Simone D. Ross recently took over as the Interim CEO of the Colorado Women’s Chamber of Commerce and has honestly… been CRUSHING it. Even though we’ve known her for years, we asked her what fuels her passion, drive, and journey. Learn more about that movement and the communities she’s built along the way.
The Why: why do you do what you do? Why are you passionate about your work and/or community contributions?
I’m passionate about women, wildly passionate about women in work, and fiercely passionate about BIPOC women in work. Systemic change requires the mobilization of everyone at every level. I’ve developed a framework for operationalizing inclusivity. This framework includes organizational audits of policies and procedures, hiring practices, performance management, ladders to promotion, pay equity studies, recruiting, and overall leadership assessment. We have a long way to go to build equitable workplaces; where we’re all safe to contribute, grow, and thrive. I support organizations in charting a clear operational path to achieving workforce equity.
What is one of the biggest challenges that you have overcome, and how did you overcome it?
I was challenged to radically self reinvent a few years ago. My marriage ended, I lost my home, and my job was eliminated. This was the hardest time in my life, there was so much happening at once. I made the choice to live; I sought a deeper and stronger spiritual connection; and I choose to do work that I love and make a difference in the areas I’m most passionate about.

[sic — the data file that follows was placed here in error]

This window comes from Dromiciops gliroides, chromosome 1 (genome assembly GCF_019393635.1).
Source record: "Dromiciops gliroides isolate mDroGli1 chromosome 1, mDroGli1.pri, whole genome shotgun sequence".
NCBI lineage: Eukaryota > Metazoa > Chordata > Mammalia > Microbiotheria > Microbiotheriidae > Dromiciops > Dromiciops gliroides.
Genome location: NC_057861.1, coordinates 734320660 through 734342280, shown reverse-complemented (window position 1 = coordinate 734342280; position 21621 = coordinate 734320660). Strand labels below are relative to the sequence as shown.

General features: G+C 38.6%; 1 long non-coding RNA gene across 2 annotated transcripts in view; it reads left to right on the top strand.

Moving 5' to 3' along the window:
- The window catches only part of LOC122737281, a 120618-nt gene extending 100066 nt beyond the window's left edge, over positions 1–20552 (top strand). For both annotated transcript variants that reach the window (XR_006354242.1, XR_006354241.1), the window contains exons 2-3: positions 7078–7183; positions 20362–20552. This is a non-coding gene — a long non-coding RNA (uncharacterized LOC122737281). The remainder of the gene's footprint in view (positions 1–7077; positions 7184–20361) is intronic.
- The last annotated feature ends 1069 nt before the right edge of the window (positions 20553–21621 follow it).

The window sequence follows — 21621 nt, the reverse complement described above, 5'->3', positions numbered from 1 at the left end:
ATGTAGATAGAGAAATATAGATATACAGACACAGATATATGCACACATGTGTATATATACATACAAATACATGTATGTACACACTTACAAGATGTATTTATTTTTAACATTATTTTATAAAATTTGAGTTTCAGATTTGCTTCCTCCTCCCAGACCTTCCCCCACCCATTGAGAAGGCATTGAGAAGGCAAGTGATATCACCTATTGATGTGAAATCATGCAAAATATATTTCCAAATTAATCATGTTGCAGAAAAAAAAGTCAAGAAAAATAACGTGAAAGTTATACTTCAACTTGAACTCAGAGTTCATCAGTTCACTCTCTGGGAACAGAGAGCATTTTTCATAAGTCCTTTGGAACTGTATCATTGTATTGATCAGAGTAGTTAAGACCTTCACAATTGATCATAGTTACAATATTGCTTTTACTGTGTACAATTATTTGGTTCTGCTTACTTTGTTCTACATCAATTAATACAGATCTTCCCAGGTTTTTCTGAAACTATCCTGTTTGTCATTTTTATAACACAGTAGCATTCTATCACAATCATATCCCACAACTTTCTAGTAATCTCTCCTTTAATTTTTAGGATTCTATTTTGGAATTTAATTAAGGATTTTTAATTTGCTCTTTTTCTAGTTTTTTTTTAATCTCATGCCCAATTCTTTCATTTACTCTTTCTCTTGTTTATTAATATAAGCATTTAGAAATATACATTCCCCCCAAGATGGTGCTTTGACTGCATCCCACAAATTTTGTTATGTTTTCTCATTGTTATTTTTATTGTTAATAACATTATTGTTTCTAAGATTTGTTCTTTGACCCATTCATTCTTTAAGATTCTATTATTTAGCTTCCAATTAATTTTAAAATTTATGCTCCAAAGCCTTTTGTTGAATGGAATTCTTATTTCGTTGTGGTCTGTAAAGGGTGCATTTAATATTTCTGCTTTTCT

What is your personal motto or favorite quotation?
My inspirational quotes are seasonal, and I believe it’s a pivotal season for women to receive the elevated roles, recognition, and seats at the table we’ve long deserved. For this season I’ve got to go with the rapper, Nas, in his song “If I Ruled the World” he said, “Watch the blimp read, ‘The World Is Mine.”
Advice for others in business based on what you have learned on your journey?
Be yourself, every aspect of your identity brings great value to business, the community, and the work you do. Sometimes there’s so much pressure to hide aspects of yourself. The things you want to hide are the things that bring the most value. When you feel like being invisible, those are the moments to challenge yourself to show up as your whole self.
What are you most proud of from the last year?
Due to COVID-19, The Riveter closed. Shutting down an emerging community containing some of the most brilliant creators was devastating. Additionally, the murder of George Floyd ignited global recognition of racial injustice and disparity. With the convergence of these historical events, I had to re-evaluate my impact.
I doubled down and re-imagined my consultancy to better support businesses as they found themselves in need of emergent sustainability strategies. As a result, I leaned into my superpower of “operationalizing anything.” I’ve implemented operational strategies that have saved my clients over $500K in operating expenses.
Systemic change requires the mobilization of everyone at every level. Companies can affect change by doing the work of becoming anti-oppressive. I’ve developed a framework for operationalizing inclusivity. I guide leaders in taking personal accountability for implementing anti-oppressive leadership strategies. My executive curriculum supports leaders in gaining a toolkit to tackle personal values, identify bias, and specifically name where supremacy culture lives in the organization.
Our economic and social recovery starts with healing. I built a healing #TRIBE 600 strong and growing. Within this #TRIBE I’ve provided leaders with access to business executives and mentors nationwide. I host monthly workshops (Beyond the Bio) and am building a database of BIPOC womxen to funnel to businesses seeking intersectional leaders to fill job openings.
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